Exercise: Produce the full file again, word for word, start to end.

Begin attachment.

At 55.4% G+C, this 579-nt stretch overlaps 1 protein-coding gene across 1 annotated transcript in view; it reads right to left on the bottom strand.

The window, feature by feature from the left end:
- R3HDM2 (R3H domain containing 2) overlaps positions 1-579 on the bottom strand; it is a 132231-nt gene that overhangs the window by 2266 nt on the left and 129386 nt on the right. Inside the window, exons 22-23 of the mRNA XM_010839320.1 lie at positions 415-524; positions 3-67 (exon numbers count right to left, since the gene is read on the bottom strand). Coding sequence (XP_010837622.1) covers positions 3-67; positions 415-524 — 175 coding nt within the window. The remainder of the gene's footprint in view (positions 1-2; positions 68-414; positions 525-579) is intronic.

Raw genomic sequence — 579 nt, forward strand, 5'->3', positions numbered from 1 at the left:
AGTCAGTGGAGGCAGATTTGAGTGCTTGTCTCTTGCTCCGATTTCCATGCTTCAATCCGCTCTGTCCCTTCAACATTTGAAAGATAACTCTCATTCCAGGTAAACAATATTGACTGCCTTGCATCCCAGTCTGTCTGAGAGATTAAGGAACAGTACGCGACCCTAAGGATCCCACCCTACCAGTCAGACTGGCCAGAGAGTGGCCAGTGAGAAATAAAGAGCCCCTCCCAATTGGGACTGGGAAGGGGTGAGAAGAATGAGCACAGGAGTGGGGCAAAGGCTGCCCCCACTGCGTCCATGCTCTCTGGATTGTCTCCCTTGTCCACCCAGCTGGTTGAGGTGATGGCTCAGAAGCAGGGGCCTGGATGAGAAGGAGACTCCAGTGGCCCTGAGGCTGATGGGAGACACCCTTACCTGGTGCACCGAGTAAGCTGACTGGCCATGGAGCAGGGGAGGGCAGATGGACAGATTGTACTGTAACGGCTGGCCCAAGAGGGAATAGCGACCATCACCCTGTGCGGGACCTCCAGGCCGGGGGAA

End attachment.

At 55.4% G+C, this 579-nt stretch overlaps 1 protein-coding gene across 1 annotated transcript in view; it reads right to left on the bottom strand.

The window, feature by feature from the left end:
- R3HDM2 (R3H domain containing 2) overlaps positions 1-579 on the bottom strand; it is a 132231-nt gene that overhangs the window by 2266 nt on the left and 129386 nt on the right. Inside the window, exons 22-23 of the mRNA XM_010839320.1 lie at positions 415-524; positions 3-67 (exon numbers count right to left, since the gene is read on the bottom strand). Coding sequence (XP_010837622.1) covers positions 3-67; positions 415-524 — 175 coding nt within the window. The remainder of the gene's footprint in view (positions 1-2; positions 68-414; positions 525-579) is intronic.

Raw genomic sequence — 579 nt, forward strand, 5'->3', positions numbered from 1 at the left:
AGTCAGTGGAGGCAGATTTGAGTGCTTGTCTCTTGCTCCGATTTCCATGCTTCAATCCGCTCTGTCCCTTCAACATTTGAAAGATAACTCTCATTCCAGGTAAACAATATTGACTGCCTTGCATCCCAGTCTGTCTGAGAGATTAAGGAACAGTACGCGACCCTAAGGATCCCACCCTACCAGTCAGACTGGCCAGAGAGTGGCCAGTGAGAAATAAAGAGCCCCTCCCAATTGGGACTGGGAAGGGGTGAGAAGAATGAGCACAGGAGTGGGGCAAAGGCTGCCCCCACTGCGTCCATGCTCTCTGGATTGTCTCCCTTGTCCACCCAGCTGGTTGAGGTGATGGCTCAGAAGCAGGGGCCTGGATGAGAAGGAGACTCCAGTGGCCCTGAGGCTGATGGGAGACACCCTTACCTGGTGCACCGAGTAAGCTGACTGGCCATGGAGCAGGGGAGGGCAGATGGACAGATTGTACTGTAACGGCTGGCCCAAGAGGGAATAGCGACCATCACCCTGTGCGGGACCTCCAGGCCGGGGGAA